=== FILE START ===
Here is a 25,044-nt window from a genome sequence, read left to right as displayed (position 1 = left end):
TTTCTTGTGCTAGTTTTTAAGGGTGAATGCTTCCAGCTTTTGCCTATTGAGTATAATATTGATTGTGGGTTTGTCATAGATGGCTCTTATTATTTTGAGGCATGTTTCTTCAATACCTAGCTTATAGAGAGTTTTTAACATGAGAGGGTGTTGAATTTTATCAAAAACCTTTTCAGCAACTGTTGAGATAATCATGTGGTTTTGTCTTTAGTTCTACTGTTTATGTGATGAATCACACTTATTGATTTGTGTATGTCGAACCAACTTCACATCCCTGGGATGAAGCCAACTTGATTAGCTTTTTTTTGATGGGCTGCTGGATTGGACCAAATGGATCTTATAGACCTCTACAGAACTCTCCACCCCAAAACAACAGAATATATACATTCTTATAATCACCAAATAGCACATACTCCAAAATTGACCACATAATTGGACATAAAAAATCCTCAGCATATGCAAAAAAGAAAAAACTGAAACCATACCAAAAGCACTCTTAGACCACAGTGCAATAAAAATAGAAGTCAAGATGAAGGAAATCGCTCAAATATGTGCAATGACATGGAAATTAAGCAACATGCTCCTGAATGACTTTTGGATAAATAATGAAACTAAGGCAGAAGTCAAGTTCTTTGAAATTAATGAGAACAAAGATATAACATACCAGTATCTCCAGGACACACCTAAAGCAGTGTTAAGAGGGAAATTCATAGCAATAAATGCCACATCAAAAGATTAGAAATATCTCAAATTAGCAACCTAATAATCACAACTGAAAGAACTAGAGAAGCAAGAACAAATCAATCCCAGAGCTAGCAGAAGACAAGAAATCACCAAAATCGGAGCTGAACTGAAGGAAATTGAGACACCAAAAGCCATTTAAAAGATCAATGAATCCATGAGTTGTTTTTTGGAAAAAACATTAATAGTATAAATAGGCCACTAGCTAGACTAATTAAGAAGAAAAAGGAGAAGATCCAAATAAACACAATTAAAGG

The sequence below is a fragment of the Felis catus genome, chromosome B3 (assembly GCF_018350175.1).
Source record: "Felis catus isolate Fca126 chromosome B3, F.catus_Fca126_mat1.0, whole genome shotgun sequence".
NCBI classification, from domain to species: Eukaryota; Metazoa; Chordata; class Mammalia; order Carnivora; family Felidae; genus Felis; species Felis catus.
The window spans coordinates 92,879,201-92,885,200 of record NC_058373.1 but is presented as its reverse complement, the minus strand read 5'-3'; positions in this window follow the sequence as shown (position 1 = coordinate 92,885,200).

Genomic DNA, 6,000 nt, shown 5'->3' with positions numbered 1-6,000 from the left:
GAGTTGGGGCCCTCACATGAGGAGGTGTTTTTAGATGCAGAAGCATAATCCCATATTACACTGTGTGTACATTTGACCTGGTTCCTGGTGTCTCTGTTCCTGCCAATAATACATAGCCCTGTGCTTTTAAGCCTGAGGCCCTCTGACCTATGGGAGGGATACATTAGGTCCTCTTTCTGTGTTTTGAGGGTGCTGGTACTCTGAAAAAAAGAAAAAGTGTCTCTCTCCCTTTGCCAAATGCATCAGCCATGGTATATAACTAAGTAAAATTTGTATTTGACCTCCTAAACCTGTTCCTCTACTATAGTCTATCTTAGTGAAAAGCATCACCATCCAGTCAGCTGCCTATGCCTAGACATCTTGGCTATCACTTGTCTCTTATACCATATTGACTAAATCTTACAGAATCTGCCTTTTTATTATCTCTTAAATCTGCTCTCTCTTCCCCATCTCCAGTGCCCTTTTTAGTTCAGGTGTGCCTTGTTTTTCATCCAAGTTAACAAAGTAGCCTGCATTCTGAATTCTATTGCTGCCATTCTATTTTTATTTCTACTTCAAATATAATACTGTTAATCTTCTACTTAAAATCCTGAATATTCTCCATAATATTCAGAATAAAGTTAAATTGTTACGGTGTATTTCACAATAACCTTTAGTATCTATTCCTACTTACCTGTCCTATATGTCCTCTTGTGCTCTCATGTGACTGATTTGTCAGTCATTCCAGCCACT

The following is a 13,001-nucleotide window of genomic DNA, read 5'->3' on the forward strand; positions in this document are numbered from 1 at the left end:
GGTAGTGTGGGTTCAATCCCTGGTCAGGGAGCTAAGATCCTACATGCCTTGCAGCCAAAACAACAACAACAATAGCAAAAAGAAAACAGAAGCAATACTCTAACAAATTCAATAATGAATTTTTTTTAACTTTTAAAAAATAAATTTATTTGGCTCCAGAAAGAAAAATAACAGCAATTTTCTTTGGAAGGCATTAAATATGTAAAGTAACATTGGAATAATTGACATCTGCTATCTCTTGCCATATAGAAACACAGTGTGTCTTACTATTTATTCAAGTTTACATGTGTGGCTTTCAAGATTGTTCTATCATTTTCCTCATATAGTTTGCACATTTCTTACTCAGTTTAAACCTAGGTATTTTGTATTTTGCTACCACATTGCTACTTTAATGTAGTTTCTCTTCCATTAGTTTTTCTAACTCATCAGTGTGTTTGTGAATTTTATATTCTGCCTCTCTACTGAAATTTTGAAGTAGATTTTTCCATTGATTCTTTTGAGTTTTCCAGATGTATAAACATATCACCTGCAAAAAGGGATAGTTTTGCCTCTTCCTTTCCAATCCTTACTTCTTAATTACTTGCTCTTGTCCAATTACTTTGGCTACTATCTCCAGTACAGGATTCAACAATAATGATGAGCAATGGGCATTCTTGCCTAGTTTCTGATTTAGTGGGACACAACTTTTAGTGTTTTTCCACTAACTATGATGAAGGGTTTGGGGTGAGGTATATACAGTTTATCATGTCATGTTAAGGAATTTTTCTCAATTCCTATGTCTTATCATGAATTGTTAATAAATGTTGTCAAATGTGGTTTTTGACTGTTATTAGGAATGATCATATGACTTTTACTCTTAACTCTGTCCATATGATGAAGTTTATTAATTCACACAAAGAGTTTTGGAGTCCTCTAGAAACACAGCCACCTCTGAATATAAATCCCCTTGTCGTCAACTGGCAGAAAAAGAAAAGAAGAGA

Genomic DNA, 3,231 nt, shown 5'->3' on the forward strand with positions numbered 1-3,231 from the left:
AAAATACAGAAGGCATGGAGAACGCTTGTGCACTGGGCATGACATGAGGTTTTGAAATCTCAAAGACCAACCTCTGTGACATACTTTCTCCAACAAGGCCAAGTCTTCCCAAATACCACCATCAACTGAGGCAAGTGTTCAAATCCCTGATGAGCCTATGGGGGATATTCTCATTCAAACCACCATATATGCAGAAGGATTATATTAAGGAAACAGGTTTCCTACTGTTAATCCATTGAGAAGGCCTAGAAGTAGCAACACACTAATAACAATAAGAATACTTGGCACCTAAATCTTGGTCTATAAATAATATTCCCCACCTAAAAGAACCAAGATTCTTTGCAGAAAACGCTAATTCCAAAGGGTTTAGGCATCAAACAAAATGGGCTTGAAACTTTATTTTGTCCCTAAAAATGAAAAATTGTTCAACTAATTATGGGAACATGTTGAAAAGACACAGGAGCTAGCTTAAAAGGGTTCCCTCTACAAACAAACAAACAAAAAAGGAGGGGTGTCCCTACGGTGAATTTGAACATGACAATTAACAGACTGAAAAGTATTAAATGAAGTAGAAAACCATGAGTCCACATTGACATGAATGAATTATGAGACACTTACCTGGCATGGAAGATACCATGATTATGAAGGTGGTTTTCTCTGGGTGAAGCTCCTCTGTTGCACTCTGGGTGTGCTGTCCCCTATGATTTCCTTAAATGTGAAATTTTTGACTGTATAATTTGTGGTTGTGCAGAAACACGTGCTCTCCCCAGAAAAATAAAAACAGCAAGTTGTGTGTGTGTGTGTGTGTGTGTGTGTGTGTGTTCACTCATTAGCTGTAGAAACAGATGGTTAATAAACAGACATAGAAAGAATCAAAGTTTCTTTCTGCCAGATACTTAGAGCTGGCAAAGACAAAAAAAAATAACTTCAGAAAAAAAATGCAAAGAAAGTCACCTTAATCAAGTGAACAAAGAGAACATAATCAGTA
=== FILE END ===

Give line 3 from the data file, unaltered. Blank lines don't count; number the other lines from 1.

The sequence below is a fragment of the Felis catus genome, chromosome B3 (assembly GCF_018350175.1).